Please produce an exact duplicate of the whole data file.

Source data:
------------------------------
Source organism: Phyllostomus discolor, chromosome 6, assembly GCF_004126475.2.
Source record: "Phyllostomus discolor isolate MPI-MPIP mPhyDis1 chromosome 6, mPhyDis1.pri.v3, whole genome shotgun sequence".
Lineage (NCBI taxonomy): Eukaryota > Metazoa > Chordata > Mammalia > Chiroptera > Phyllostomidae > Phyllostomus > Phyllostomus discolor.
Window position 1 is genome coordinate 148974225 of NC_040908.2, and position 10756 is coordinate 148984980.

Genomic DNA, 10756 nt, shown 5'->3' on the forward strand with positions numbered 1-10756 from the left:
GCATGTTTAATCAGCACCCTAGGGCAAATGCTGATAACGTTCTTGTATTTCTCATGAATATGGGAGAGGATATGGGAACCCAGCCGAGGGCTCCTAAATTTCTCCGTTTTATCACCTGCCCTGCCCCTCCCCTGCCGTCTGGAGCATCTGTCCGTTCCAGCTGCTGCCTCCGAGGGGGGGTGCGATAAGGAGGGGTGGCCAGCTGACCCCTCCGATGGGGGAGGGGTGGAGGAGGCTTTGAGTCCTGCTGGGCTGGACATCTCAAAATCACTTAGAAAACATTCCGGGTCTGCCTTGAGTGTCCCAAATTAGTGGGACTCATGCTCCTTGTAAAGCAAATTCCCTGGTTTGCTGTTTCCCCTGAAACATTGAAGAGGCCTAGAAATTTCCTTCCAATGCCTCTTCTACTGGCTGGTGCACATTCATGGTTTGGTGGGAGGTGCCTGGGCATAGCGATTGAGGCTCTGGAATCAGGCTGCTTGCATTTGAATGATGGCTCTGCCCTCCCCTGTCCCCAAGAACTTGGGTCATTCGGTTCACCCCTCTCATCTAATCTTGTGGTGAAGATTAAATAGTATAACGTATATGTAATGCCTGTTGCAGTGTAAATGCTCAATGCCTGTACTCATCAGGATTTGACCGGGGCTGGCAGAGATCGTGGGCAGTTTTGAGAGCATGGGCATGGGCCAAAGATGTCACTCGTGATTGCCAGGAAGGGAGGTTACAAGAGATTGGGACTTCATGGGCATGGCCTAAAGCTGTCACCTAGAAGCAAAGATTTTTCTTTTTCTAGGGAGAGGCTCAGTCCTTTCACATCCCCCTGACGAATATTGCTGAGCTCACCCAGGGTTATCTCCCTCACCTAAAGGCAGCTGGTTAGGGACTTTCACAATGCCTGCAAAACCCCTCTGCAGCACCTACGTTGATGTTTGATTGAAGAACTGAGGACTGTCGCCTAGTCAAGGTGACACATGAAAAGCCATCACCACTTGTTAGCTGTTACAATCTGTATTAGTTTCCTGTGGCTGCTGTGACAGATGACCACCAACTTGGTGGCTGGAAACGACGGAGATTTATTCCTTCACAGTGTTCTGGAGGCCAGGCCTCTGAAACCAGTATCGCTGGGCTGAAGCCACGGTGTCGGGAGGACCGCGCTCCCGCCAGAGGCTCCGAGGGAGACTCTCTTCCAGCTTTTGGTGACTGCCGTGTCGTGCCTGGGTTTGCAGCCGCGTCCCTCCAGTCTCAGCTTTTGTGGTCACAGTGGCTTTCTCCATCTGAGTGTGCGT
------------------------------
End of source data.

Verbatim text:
Source organism: Phyllostomus discolor, chromosome 6, assembly GCF_004126475.2.
Source record: "Phyllostomus discolor isolate MPI-MPIP mPhyDis1 chromosome 6, mPhyDis1.pri.v3, whole genome shotgun sequence".
Lineage (NCBI taxonomy): Eukaryota > Metazoa > Chordata > Mammalia > Chiroptera > Phyllostomidae > Phyllostomus > Phyllostomus discolor.
Window position 1 is genome coordinate 148974225 of NC_040908.2, and position 10756 is coordinate 148984980.

Genomic DNA, 10756 nt, shown 5'->3' on the forward strand with positions numbered 1-10756 from the left:
GCATGTTTAATCAGCACCCTAGGGCAAATGCTGATAACGTTCTTGTATTTCTCATGAATATGGGAGAGGATATGGGAACCCAGCCGAGGGCTCCTAAATTTCTCCGTTTTATCACCTGCCCTGCCCCTCCCCTGCCGTCTGGAGCATCTGTCCGTTCCAGCTGCTGCCTCCGAGGGGGGGTGCGATAAGGAGGGGTGGCCAGCTGACCCCTCCGATGGGGGAGGGGTGGAGGAGGCTTTGAGTCCTGCTGGGCTGGACATCTCAAAATCACTTAGAAAACATTCCGGGTCTGCCTTGAGTGTCCCAAATTAGTGGGACTCATGCTCCTTGTAAAGCAAATTCCCTGGTTTGCTGTTTCCCCTGAAACATTGAAGAGGCCTAGAAATTTCCTTCCAATGCCTCTTCTACTGGCTGGTGCACATTCATGGTTTGGTGGGAGGTGCCTGGGCATAGCGATTGAGGCTCTGGAATCAGGCTGCTTGCATTTGAATGATGGCTCTGCCCTCCCCTGTCCCCAAGAACTTGGGTCATTCGGTTCACCCCTCTCATCTAATCTTGTGGTGAAGATTAAATAGTATAACGTATATGTAATGCCTGTTGCAGTGTAAATGCTCAATGCCTGTACTCATCAGGATTTGACCGGGGCTGGCAGAGATCGTGGGCAGTTTTGAGAGCATGGGCATGGGCCAAAGATGTCACTCGTGATTGCCAGGAAGGGAGGTTACAAGAGATTGGGACTTCATGGGCATGGCCTAAAGCTGTCACCTAGAAGCAAAGATTTTTCTTTTTCTAGGGAGAGGCTCAGTCCTTTCACATCCCCCTGACGAATATTGCTGAGCTCACCCAGGGTTATCTCCCTCACCTAAAGGCAGCTGGTTAGGGACTTTCACAATGCCTGCAAAACCCCTCTGCAGCACCTACGTTGATGTTTGATTGAAGAACTGAGGACTGTCGCCTAGTCAAGGTGACACATGAAAAGCCATCACCACTTGTTAGCTGTTACAATCTGTATTAGTTTCCTGTGGCTGCTGTGACAGATGACCACCAACTTGGTGGCTGGAAACGACGGAGATTTATTCCTTCACAGTGTTCTGGAGGCCAGGCCTCTGAAACCAGTATCGCTGGGCTGAAGCCACGGTGTCGGGAGGACCGCGCTCCCGCCAGAGGCTCCGAGGGAGACTCTCTTCCAGCTTTTGGTGACTGCCGTGTCGTGCCTGGGTTTGCAGCCGCGTCCCTCCAGTCTCAGCTTTTGTGGTCACAGTGGCTTTCTCCATCTGAGTGTGCGT